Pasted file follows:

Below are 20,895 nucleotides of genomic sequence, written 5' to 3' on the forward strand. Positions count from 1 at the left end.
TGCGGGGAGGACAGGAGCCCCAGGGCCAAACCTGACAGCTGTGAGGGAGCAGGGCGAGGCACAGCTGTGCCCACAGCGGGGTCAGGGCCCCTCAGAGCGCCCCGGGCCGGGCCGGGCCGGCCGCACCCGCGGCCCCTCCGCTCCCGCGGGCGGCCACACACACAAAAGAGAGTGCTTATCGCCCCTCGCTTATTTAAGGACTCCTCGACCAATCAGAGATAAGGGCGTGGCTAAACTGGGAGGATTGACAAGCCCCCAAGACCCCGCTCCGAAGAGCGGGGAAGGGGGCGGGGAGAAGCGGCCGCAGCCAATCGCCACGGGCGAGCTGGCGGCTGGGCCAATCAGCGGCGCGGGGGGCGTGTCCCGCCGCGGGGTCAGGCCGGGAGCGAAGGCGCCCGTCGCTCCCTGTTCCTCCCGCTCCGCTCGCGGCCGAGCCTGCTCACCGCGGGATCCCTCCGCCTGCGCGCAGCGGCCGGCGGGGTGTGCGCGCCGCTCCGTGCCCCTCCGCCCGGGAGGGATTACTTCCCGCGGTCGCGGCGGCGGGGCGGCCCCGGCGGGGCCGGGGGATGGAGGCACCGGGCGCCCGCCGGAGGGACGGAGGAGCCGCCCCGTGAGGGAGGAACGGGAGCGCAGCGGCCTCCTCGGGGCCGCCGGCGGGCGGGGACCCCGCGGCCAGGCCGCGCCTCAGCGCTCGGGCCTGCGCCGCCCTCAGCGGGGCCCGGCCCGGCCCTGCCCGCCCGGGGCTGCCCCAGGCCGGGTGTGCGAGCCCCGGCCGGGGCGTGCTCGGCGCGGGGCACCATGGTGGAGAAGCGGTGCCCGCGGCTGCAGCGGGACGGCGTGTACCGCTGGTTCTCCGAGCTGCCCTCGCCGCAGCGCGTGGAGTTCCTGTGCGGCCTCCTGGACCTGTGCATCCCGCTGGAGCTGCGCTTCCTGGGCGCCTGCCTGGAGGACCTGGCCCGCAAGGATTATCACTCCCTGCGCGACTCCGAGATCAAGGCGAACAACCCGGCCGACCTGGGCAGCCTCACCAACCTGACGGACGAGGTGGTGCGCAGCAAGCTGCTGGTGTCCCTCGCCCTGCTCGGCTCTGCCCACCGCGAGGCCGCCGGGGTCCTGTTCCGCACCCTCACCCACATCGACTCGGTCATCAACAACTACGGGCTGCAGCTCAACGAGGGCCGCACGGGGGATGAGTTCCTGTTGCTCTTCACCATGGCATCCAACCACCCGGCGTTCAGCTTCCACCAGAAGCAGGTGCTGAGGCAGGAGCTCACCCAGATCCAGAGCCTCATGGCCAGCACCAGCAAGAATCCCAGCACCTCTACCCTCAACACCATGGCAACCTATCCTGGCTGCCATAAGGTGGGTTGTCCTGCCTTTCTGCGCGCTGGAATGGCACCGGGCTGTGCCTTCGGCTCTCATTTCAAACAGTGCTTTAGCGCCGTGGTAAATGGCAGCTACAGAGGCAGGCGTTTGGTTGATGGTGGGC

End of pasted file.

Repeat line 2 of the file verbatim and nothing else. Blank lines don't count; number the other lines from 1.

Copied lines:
TGCGGGGAGGACAGGAGCCCCAGGGCCAAACCTGACAGCTGTGAGGGAGCAGGGCGAGGCACAGCTGTGCCCACAGCGGGGTCAGGGCCCCTCAGAGCGCCCCGGGCCGGGCCGGGCCGGCCGCACCCGCGGCCCCTCCGCTCCCGCGGGCGGCCACACACACAAAAGAGAGTGCTTATCGCCCCTCGCTTATTTAAGGACTCCTCGACCAATCAGAGATAAGGGCGTGGCTAAACTGGGAGGATTGACAAGCCCCCAAGACCCCGCTCCGAAGAGCGGGGAAGGGGGCGGGGAGAAGCGGCCGCAGCCAATCGCCACGGGCGAGCTGGCGGCTGGGCCAATCAGCGGCGCGGGGGGCGTGTCCCGCCGCGGGGTCAGGCCGGGAGCGAAGGCGCCCGTCGCTCCCTGTTCCTCCCGCTCCGCTCGCGGCCGAGCCTGCTCACCGCGGGATCCCTCCGCCTGCGCGCAGCGGCCGGCGGGGTGTGCGCGCCGCTCCGTGCCCCTCCGCCCGGGAGGGATTACTTCCCGCGGTCGCGGCGGCGGGGCGGCCCCGGCGGGGCCGGGGGATGGAGGCACCGGGCGCCCGCCGGAGGGACGGAGGAGCCGCCCCGTGAGGGAGGAACGGGAGCGCAGCGGCCTCCTCGGGGCCGCCGGCGGGCGGGGACCCCGCGGCCAGGCCGCGCCTCAGCGCTCGGGCCTGCGCCGCCCTCAGCGGGGCCCGGCCCGGCCCTGCCCGCCCGGGGCTGCCCCAGGCCGGGTGTGCGAGCCCCGGCCGGGGCGTGCTCGGCGCGGGGCACCATGGTGGAGAAGCGGTGCCCGCGGCTGCAGCGGGACGGCGTGTACCGCTGGTTCTCCGAGCTGCCCTCGCCGCAGCGCGTGGAGTTCCTGTGCGGCCTCCTGGACCTGTGCATCCCGCTGGAGCTGCGCTTCCTGGGCGCCTGCCTGGAGGACCTGGCCCGCAAGGATTATCACTCCCTGCGCGACTCCGAGATCAAGGCGAACAACCCGGCCGACCTGGGCAGCCTCACCAACCTGACGGACGAGGTGGTGCGCAGCAAGCTGCTGGTGTCCCTCGCCCTGCTCGGCTCTGCCCACCGCGAGGCCGCCGGGGTCCTGTTCCGCACCCTCACCCACATCGACTCGGTCATCAACAACTACGGGCTGCAGCTCAACGAGGGCCGCACGGGGGATGAGTTCCTGTTGCTCTTCACCATGGCATCCAACCACCCGGCGTTCAGCTTCCACCAGAAGCAGGTGCTGAGGCAGGAGCTCACCCAGATCCAGAGCCTCATGGCCAGCACCAGCAAGAATCCCAGCACCTCTACCCTCAACACCATGGCAACCTATCCTGGCTGCCATAAGGTGGGTTGTCCTGCCTTTCTGCGCGCTGGAATGGCACCGGGCTGTGCCTTCGGCTCTCATTTCAAACAGTGCTTTAGCGCCGTGGTAAATGGCAGCTACAGAGGCAGGCGTTTGGTTGATGGTGGGC